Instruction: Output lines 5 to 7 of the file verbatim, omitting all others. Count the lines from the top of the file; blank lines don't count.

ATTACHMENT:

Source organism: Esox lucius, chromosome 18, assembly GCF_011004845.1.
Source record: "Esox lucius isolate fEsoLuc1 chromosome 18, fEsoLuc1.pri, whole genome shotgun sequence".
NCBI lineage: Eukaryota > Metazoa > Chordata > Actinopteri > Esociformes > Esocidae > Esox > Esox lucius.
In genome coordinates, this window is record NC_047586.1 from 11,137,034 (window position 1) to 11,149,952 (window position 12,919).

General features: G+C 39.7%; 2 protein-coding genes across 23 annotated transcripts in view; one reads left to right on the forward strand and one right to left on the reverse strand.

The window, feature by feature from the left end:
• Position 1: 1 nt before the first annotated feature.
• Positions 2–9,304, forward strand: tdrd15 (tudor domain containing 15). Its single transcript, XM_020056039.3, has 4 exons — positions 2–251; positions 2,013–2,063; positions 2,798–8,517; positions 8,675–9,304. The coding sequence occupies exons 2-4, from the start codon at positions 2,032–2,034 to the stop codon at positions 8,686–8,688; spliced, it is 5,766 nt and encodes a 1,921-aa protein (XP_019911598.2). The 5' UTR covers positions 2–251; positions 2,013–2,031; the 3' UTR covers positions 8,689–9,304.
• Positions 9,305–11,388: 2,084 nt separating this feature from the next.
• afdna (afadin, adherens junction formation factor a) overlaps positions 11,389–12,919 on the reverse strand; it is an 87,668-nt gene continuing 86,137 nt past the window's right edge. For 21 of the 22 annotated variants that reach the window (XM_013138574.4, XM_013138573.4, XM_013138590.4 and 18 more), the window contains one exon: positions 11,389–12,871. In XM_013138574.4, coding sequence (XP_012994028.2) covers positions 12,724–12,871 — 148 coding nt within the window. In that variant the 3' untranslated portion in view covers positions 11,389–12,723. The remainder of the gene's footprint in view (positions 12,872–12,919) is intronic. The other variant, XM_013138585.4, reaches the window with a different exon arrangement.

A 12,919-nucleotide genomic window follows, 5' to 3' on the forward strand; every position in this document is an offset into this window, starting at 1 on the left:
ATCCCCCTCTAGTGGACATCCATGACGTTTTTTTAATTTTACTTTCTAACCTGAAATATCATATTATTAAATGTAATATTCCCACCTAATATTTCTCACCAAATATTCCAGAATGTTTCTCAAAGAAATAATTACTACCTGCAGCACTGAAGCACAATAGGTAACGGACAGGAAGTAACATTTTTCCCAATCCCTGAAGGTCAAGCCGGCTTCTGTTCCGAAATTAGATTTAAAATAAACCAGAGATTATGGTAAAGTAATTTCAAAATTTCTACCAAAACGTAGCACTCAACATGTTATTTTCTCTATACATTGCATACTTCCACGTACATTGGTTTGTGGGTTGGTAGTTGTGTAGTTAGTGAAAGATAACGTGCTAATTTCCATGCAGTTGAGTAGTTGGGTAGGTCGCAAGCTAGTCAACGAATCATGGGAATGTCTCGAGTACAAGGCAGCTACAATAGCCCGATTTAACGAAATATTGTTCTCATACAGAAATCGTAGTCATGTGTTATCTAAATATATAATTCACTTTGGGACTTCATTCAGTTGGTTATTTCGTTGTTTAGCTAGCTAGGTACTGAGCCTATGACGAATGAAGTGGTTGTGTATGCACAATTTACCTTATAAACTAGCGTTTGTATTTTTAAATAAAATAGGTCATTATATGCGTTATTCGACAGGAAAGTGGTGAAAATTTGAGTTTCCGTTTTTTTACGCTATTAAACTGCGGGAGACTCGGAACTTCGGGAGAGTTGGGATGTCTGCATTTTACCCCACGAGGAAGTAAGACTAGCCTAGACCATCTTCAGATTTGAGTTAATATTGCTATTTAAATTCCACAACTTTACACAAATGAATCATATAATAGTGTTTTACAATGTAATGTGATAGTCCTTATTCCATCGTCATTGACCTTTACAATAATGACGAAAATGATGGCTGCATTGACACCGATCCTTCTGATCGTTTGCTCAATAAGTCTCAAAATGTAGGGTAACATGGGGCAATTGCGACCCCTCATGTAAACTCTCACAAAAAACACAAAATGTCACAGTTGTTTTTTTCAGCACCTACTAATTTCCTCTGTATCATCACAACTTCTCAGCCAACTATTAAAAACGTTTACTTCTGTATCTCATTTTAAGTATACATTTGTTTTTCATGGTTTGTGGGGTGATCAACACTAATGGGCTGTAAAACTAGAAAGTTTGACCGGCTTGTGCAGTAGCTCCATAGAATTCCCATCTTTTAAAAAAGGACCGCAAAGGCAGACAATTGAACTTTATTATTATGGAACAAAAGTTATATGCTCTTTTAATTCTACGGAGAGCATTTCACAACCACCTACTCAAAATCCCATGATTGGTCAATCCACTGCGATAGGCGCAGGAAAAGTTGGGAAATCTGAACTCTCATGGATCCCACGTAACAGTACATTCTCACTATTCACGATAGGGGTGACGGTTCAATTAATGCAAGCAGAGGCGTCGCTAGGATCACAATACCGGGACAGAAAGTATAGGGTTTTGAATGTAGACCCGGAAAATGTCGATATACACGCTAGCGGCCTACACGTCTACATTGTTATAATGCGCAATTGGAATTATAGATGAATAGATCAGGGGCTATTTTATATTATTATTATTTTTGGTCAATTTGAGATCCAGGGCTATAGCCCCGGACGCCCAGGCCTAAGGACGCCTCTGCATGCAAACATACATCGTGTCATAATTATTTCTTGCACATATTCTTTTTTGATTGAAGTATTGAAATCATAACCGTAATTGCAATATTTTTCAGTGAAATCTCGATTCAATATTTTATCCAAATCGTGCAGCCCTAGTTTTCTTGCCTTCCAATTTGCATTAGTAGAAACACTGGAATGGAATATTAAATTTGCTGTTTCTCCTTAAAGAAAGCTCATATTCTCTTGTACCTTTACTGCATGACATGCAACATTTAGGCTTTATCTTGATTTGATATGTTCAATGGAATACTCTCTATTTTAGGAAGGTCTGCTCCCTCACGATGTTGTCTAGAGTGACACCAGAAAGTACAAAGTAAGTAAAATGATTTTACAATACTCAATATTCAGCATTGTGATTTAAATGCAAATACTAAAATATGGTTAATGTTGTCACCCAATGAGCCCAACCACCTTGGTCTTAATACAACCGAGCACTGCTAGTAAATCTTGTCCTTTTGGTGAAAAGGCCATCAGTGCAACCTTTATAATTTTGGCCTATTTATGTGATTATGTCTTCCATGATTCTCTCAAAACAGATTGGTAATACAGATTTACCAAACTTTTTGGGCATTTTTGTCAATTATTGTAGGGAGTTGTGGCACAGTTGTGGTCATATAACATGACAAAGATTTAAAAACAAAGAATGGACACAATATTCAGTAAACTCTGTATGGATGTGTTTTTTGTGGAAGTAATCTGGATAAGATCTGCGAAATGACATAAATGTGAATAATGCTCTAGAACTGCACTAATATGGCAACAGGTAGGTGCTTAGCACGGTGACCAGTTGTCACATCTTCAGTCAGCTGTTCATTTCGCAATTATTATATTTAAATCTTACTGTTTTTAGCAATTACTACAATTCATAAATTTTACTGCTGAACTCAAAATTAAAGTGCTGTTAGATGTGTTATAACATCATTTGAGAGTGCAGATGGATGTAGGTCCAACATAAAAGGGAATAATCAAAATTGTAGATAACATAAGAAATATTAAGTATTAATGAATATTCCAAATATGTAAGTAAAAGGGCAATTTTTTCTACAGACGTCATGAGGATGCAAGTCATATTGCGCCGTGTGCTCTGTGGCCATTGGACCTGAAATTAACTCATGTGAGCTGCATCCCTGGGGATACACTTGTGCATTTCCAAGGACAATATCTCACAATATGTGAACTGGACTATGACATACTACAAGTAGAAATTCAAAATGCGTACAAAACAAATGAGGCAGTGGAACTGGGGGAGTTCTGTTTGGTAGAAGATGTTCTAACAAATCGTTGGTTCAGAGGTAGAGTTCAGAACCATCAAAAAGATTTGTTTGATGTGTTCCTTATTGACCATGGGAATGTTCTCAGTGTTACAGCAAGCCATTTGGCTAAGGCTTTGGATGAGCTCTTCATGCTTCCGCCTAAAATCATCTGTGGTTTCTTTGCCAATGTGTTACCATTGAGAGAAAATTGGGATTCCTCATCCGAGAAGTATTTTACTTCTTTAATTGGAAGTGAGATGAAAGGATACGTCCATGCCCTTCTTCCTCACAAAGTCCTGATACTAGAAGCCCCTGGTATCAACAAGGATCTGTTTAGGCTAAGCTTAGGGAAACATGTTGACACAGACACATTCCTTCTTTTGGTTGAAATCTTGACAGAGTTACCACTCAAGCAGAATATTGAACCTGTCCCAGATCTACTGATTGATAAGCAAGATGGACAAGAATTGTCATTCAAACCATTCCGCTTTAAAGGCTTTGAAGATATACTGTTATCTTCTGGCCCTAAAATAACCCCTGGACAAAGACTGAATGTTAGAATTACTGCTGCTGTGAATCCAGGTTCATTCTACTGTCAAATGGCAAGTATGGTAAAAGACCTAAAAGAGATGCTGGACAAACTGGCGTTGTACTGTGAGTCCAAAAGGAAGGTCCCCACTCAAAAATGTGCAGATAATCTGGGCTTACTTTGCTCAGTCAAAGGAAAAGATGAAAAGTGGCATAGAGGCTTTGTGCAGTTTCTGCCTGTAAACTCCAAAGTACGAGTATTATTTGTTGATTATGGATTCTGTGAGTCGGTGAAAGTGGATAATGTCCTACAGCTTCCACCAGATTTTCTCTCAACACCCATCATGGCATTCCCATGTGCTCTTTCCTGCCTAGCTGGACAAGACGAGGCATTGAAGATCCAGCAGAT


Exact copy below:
General features: G+C 39.7%; 2 protein-coding genes across 23 annotated transcripts in view; one reads left to right on the forward strand and one right to left on the reverse strand.

The window, feature by feature from the left end:
• Position 1: 1 nt before the first annotated feature.